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Workplace politics

Craven Apple bows to cancel culture

Apple’s HQ in California. Sam Hall/Bloomberg/Getty Images

More than 2,000 Apple employees called for the sacking of a “clever and capable” tech engineer called Antonio García Martínez, says Mary Wakefield in The Spectator – and the tech giant duly obliged. This is “a new low for American cancel culture”. His alleged offence is he described Silicon Valley women as “soft and weak, cosseted and naïve”, and “generally full of shit” in a book he wrote five years ago. Chaos Monkeys was a New York Times bestseller – everyone who welcomed him on board would have read it. But when the “poisoned petition” started to circulate a week after García Martínez started, Apple “crumbled” and fired him.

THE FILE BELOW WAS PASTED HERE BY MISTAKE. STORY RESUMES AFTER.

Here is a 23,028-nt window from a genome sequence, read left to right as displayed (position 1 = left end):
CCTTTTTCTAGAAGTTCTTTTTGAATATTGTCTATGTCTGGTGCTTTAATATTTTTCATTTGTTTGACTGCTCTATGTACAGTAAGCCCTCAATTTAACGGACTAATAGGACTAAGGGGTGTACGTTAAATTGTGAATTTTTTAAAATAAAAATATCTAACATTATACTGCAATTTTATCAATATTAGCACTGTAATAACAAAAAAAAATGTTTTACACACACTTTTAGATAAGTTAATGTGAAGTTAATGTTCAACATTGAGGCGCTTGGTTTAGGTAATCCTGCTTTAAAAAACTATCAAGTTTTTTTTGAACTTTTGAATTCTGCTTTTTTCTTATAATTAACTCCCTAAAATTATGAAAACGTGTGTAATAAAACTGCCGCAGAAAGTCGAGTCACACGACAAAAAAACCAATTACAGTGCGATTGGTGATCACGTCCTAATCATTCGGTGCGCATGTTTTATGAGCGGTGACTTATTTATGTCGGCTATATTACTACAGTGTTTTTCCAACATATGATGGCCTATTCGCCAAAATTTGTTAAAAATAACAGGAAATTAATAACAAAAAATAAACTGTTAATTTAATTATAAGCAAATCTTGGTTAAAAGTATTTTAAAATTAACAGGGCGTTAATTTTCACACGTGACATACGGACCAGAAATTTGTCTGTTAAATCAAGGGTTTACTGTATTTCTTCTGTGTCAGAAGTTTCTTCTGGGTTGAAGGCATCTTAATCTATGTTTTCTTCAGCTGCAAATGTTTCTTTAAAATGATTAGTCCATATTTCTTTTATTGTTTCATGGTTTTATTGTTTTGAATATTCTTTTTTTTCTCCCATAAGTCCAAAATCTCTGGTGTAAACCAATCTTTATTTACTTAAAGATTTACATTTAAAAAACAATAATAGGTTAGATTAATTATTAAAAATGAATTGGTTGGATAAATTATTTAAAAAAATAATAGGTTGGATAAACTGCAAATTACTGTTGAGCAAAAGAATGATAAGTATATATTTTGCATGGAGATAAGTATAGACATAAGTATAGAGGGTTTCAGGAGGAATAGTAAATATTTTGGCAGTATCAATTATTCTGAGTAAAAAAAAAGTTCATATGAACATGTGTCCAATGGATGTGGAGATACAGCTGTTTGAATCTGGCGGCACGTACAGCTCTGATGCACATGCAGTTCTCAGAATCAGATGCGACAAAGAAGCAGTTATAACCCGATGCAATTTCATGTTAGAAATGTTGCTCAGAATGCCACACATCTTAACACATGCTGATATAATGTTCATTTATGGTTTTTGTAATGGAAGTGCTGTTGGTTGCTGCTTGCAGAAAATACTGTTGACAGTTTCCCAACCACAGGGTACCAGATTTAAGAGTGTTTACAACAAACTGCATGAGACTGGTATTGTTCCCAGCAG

Unsurprisingly, most of the petitioners were men. “Allies are often more merciless because the wrong isn’t theirs to forgive.” But maybe “I simply don’t want to believe that women can be so dim”. Reading the passage in context shows it’s part of a “love letter to García Martínez’s then girlfriend”; the other women are “simply there to provide dramatic contrast”. Either way, it has “set back the feminist cause decades”. You can’t complain about a “wimpy woman” stereotype, then “hyperventilate” at the thought of the author sitting next to you at work. If you do, you are – literally – proving his point. “Perhaps Apple should stock smelling salts beside the hand gel dispensers.”

Read the full article here.